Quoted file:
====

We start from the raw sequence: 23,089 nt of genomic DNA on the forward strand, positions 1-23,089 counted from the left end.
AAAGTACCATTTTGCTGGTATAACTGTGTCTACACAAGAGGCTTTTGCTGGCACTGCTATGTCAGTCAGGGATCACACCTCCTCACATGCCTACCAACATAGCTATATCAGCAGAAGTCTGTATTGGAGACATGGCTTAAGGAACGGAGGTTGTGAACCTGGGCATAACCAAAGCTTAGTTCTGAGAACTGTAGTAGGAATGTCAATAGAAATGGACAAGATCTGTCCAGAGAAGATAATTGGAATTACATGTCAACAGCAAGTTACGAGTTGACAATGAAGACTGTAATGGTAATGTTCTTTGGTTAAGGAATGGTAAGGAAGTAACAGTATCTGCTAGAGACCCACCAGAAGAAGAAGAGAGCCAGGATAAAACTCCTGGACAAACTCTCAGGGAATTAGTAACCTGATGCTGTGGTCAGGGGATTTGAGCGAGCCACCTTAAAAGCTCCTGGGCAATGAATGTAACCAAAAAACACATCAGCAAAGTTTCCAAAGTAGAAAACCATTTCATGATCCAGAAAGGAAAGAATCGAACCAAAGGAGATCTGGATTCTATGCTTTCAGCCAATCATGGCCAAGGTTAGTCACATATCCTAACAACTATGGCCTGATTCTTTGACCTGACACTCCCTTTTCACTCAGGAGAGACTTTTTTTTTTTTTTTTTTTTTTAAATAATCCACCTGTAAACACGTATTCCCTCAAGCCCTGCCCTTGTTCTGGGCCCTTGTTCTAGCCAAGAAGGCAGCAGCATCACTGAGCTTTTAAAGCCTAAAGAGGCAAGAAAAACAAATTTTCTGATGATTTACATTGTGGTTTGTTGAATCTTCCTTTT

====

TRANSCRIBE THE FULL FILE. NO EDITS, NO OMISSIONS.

We start from the raw sequence: 23,089 nt of genomic DNA on the forward strand, positions 1-23,089 counted from the left end.
AAAGTACCATTTTGCTGGTATAACTGTGTCTACACAAGAGGCTTTTGCTGGCACTGCTATGTCAGTCAGGGATCACACCTCCTCACATGCCTACCAACATAGCTATATCAGCAGAAGTCTGTATTGGAGACATGGCTTAAGGAACGGAGGTTGTGAACCTGGGCATAACCAAAGCTTAGTTCTGAGAACTGTAGTAGGAATGTCAATAGAAATGGACAAGATCTGTCCAGAGAAGATAATTGGAATTACATGTCAACAGCAAGTTACGAGTTGACAATGAAGACTGTAATGGTAATGTTCTTTGGTTAAGGAATGGTAAGGAAGTAACAGTATCTGCTAGAGACCCACCAGAAGAAGAAGAGAGCCAGGATAAAACTCCTGGACAAACTCTCAGGGAATTAGTAACCTGATGCTGTGGTCAGGGGATTTGAGCGAGCCACCTTAAAAGCTCCTGGGCAATGAATGTAACCAAAAAACACATCAGCAAAGTTTCCAAAGTAGAAAACCATTTCATGATCCAGAAAGGAAAGAATCGAACCAAAGGAGATCTGGATTCTATGCTTTCAGCCAATCATGGCCAAGGTTAGTCACATATCCTAACAACTATGGCCTGATTCTTTGACCTGACACTCCCTTTTCACTCAGGAGAGACTTTTTTTTTTTTTTTTTTTTTTAAATAATCCACCTGTAAACACGTATTCCCTCAAGCCCTGCCCTTGTTCTGGGCCCTTGTTCTAGCCAAGAAGGCAGCAGCATCACTGAGCTTTTAAAGCCTAAAGAGGCAAGAAAAACAAATTTTCTGATGATTTACATTGTGGTTTGTTGAATCTTCCTTTT